This essay "Physical and Emotional Consequences of Obesity" describes the problem of obesity and its impact on the health. As The American Academy of Child and Adolescent Psychiatry explains, obesity in not just a few extra pounds of weight that a person has, but it may indicate a problem developing. They explain that a “child is not considered obese until the weight is at least 10% higher than what is recommended for the height and body type”. Obesity is defined in terms of body mass index (BMI), with the following quantities - DBMI 25-30 = overweight, BMI 30+ = obese and BMI 40+ or 100+ pounds over recommended weight = morbidly obese. This child may also indicate a tendency to gain weight easily, and therefore signal the need for changes in diet and exercise. It is not uncommon for obesity to begin early in childhood, between the ages of five and six, and also during the adolescent phase. The American Academy of Child and Adolescent Psychiatry quotes figures between 16 and 33% of children and adolescents as being obese.
The problems associated with obesity start with the increasing numbers of amount of children and adolescents manifesting obesity. According to Li and Hooker the percentage of obese children, 6 – 11 yrs old, “more than doubled in the past two decades”, and for adolescents, 12- 19 years old, it “more than tripled” (97). They also point out that the United States is not the only country with such trends as similar trends have been reported in countries such as England and China.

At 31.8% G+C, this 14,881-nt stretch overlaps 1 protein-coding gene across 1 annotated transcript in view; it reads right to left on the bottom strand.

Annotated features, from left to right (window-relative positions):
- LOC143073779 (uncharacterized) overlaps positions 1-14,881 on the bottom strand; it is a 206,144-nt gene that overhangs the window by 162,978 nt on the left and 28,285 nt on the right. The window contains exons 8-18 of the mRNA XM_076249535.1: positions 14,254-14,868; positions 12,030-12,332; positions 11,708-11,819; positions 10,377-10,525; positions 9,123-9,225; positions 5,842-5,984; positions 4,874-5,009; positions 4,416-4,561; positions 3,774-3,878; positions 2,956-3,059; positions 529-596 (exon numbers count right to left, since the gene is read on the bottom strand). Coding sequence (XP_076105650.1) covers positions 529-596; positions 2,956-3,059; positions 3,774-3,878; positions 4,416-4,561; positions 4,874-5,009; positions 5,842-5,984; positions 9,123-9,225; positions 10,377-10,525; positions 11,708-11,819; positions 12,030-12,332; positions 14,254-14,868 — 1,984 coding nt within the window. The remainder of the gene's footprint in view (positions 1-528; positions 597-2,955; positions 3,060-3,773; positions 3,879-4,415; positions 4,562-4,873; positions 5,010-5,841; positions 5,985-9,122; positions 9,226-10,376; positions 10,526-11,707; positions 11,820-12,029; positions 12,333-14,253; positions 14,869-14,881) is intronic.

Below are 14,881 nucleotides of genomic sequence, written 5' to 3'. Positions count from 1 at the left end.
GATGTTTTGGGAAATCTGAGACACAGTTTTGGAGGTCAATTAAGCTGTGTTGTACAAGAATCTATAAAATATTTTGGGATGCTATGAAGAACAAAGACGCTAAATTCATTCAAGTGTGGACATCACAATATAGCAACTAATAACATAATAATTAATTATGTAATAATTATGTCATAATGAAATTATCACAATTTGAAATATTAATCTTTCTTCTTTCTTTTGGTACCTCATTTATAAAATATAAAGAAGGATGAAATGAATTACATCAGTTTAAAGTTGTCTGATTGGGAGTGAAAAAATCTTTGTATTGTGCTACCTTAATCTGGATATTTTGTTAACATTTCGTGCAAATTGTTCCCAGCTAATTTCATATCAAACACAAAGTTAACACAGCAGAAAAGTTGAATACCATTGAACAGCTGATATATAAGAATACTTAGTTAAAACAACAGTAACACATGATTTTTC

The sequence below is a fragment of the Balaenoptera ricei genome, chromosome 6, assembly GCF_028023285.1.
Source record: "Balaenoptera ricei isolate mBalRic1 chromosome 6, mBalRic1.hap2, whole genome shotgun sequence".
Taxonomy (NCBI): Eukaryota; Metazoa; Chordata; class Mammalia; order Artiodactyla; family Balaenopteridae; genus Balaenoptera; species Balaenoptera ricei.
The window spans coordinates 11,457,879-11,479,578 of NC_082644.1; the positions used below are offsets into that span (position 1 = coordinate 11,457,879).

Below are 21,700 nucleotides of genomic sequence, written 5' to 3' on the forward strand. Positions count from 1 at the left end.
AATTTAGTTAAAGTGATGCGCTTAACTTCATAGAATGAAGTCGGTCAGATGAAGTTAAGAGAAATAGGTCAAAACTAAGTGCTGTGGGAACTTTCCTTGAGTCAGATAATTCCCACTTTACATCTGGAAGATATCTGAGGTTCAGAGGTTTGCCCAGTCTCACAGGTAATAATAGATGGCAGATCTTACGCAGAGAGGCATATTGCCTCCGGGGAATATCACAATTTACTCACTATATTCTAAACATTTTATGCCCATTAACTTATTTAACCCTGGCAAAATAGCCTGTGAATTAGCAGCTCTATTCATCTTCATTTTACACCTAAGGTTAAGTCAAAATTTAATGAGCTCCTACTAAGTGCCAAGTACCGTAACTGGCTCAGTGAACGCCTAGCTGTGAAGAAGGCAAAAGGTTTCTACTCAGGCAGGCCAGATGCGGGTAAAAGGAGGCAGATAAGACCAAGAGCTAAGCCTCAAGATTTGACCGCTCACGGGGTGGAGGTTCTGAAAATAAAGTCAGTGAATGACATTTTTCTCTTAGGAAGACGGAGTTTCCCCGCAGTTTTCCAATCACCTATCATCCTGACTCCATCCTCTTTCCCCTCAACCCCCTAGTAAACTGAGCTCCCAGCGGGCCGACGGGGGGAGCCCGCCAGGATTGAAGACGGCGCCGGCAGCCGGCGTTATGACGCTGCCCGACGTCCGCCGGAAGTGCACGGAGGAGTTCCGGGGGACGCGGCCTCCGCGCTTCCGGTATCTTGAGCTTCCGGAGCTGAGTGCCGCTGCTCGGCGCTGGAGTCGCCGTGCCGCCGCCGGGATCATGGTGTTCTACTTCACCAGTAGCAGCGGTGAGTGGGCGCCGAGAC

This global trend of increasing incidence of obesity is corroborated by Colls and Evans as they report that in the UK obesity has doubled over the past 25 years so that nearly a quarter of adults and approximately 10% of children are obese. They predict that by 2025 40% of Britons will be obese. (99). Related to the alarming figures of increase in incidence is the other concern that “the child who is obese between 10 and 13 yrs old has an 80% chance of becoming an obese adult”(American Academy of Child and Adolescent Psychiatry, 2008). This likelihood that childhood obesity will lead to the problem in adulthood increases with the earlier onset and also with the severity of the problem (Merton, Wickam, and Williams 1111). These authors also point out that when obesity is experienced early in life it strongly relates to physical disabilities in adulthood. Understanding the problem of obesity and so trying to find solutions require understanding the causes of obesity and the effects of obesity on the body. Various factors have been identified as contributing to obesity, including genetic, behavioral, biological and cultural factors. Obesity is generally seen as the result of a person taking in more calories than they burn up. In some instances it is a physical problem where something is not working right in the body; but in other cases it is a behavioral issue where the person needs to be more physically active in order to burn more calories. In cases where more exercise does not reduce the obesity a genetic component may be involved. The American Academy of Child and Adolescent Psychiatry suggests several other factors that can be related to obesity, apart from the common duo of poor eating habits and lack of exercise, including some medical illnesses such as endocrine or neurological problems and some medications (e.g. steroids and other psychiatric drugs), depression and other stress causing incidents in life. The consequences of obesity are numerous and serious and can be physical or biological and emotional. Obesity is responsible for hundreds of deaths every year. The list of physical consequences of obesity is long. Among these are: heart disease, high blood pressure, diabetes, sleep apnea, insomnia, and mobility issues (AACAP, 2008). Perhaps the most crucial is the effects on heart diseases. Obesity is